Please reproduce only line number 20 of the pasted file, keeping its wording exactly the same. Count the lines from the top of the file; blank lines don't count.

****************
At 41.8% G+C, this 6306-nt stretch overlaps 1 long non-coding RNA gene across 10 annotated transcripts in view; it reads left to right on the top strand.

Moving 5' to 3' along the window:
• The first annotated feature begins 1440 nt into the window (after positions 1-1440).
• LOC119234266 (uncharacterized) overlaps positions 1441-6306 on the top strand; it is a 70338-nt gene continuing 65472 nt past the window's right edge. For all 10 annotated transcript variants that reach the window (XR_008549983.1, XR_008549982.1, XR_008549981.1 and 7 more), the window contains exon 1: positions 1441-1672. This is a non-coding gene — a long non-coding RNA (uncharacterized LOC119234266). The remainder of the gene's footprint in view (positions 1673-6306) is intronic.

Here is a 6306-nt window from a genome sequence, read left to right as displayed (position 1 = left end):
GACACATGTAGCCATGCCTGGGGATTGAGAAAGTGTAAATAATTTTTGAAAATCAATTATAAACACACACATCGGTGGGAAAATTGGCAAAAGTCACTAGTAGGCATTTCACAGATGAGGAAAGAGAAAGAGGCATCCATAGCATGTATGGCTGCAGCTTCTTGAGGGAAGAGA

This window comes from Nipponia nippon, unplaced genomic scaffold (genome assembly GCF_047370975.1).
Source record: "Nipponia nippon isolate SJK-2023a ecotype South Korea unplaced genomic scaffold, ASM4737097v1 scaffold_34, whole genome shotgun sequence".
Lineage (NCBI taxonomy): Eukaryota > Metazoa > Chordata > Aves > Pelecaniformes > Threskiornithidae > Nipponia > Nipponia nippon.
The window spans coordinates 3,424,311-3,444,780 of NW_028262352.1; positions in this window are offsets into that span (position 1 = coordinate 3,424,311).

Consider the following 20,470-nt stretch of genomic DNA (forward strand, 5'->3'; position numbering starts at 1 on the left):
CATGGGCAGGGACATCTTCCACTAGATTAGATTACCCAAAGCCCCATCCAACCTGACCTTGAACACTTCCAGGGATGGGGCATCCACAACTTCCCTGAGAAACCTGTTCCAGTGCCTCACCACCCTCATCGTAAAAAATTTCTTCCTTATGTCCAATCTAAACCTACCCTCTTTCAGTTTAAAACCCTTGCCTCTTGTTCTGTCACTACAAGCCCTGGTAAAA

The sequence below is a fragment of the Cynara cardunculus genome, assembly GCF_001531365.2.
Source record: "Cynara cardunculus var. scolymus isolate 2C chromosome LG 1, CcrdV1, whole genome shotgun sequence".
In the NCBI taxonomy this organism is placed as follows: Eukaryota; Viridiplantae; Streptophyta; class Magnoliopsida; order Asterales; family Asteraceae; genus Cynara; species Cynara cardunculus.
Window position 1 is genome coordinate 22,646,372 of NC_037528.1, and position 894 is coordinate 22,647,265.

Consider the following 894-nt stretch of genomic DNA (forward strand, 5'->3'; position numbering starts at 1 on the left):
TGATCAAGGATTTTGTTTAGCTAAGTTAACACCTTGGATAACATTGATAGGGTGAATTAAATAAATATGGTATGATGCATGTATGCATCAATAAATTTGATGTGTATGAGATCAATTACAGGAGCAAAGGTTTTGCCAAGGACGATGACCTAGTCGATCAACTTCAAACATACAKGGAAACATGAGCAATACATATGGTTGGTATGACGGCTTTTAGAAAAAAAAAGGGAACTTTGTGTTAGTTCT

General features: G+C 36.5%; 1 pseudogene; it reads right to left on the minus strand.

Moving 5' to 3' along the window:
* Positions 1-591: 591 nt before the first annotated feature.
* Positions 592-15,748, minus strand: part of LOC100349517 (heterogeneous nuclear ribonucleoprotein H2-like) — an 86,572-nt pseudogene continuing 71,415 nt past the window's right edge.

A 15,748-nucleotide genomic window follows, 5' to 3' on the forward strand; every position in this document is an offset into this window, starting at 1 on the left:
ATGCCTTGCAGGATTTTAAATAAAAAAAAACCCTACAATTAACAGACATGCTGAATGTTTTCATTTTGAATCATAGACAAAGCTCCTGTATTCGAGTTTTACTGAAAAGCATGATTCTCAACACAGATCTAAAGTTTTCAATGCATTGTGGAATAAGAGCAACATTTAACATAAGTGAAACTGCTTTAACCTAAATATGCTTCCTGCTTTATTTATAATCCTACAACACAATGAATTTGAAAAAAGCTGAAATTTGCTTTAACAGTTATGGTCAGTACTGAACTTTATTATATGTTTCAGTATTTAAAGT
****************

Moving 5' to 3' along the window: